Produced by dirty south representative David Banner, “Nappy Holiday” not only relives the group being honored by Kentucky Governor Paul E. Patton with “Nappy Roots Day” on September 16, 2002, it also reminds us all about the importance of being happy with our everyday lives.

“Nappy Roots Day” was one of the plethora of honors bestowed upon the group after the 2001 release of “WATERMELON, CHICKEN & GRITZ,” which spawned the smash singles, “Awnaw” and “Po’ Folks.”

In early 2003, they garnered a pair of Grammy Award nominations: for Best Rap/Sung Collaboration for “Po’ Folks,” and for Best Long Form Music Video for their DVD, “THE WORLD ACCORDING TO NAPPY.” Those honors came on the heels of their American Music Award nominations for Favorite New Artist and Favorite Band, Duo or Group – both in the Hip-Hop/R&B category.

In 2002, Nappy took their groundbreaking brew on the road for a series of high-profile tours. Last fall, they were one of the featured acts, along with N*E*R*D and 311, on the Sprite Liquid Mix Tour. The outings were headlined by Jay-Z and blazed trails by mixing hip-hop and rock. In the spring of ’02, Nappy Roots were part of the WB Television Network’s “WB On Tour” with funnyman Jamie Kennedy.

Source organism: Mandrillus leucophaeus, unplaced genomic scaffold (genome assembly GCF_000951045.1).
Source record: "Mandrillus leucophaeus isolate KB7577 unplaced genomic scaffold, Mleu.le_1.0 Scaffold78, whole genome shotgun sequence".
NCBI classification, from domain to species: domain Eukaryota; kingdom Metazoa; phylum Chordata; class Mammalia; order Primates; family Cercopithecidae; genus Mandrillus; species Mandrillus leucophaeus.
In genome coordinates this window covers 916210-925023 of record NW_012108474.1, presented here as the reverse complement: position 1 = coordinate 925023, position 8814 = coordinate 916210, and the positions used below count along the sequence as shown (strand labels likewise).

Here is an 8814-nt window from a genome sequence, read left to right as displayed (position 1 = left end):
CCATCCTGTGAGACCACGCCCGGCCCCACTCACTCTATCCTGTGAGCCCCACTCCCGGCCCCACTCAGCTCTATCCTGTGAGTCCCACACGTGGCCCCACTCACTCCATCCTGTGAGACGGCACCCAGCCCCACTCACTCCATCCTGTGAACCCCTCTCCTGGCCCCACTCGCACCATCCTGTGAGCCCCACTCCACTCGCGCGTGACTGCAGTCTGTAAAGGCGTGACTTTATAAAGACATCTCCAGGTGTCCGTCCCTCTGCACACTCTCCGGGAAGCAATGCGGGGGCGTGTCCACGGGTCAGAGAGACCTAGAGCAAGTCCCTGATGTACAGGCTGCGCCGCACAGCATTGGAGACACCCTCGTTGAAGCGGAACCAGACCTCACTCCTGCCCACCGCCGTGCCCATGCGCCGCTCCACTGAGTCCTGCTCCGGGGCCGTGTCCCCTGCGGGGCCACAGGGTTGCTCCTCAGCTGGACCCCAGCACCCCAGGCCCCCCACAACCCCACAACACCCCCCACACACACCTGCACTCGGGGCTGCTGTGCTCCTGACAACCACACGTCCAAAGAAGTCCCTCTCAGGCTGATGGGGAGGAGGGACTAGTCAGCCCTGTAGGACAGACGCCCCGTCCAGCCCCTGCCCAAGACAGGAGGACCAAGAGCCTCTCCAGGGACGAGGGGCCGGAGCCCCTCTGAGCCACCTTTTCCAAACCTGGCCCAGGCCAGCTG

The group also gave back to their fans and the community, completing a television PSA in support of the PAX organization’s “SPEAK UP” campaign against weapon-related school violence.

In June 2003, Nappy Roots were invited by the U.S. Government to perform for the American troops in the Persian Gulf as part of the USO’s Project Salute 2003, the first large-scale entertainment tour to the region since Operation Iraqi Freedom.

“It was just an honor to even have gotten that call,” Skinny said. “Of course we had to go over there and perform. This was a once in a lifetime experience.”

And while the fellas, who always stay humble, are thankful for everything they’ve already accomplished, they are also confident that “WOODEN LEATHER” will solidify them amongst hip-hop’s A-List line throwers.

“Just about the whole world is country,” Big V reiterates. “98 percent of the people in the world are like us – the have-nots that desire more. To be able to rap that story and connect with so many people is a blessing.”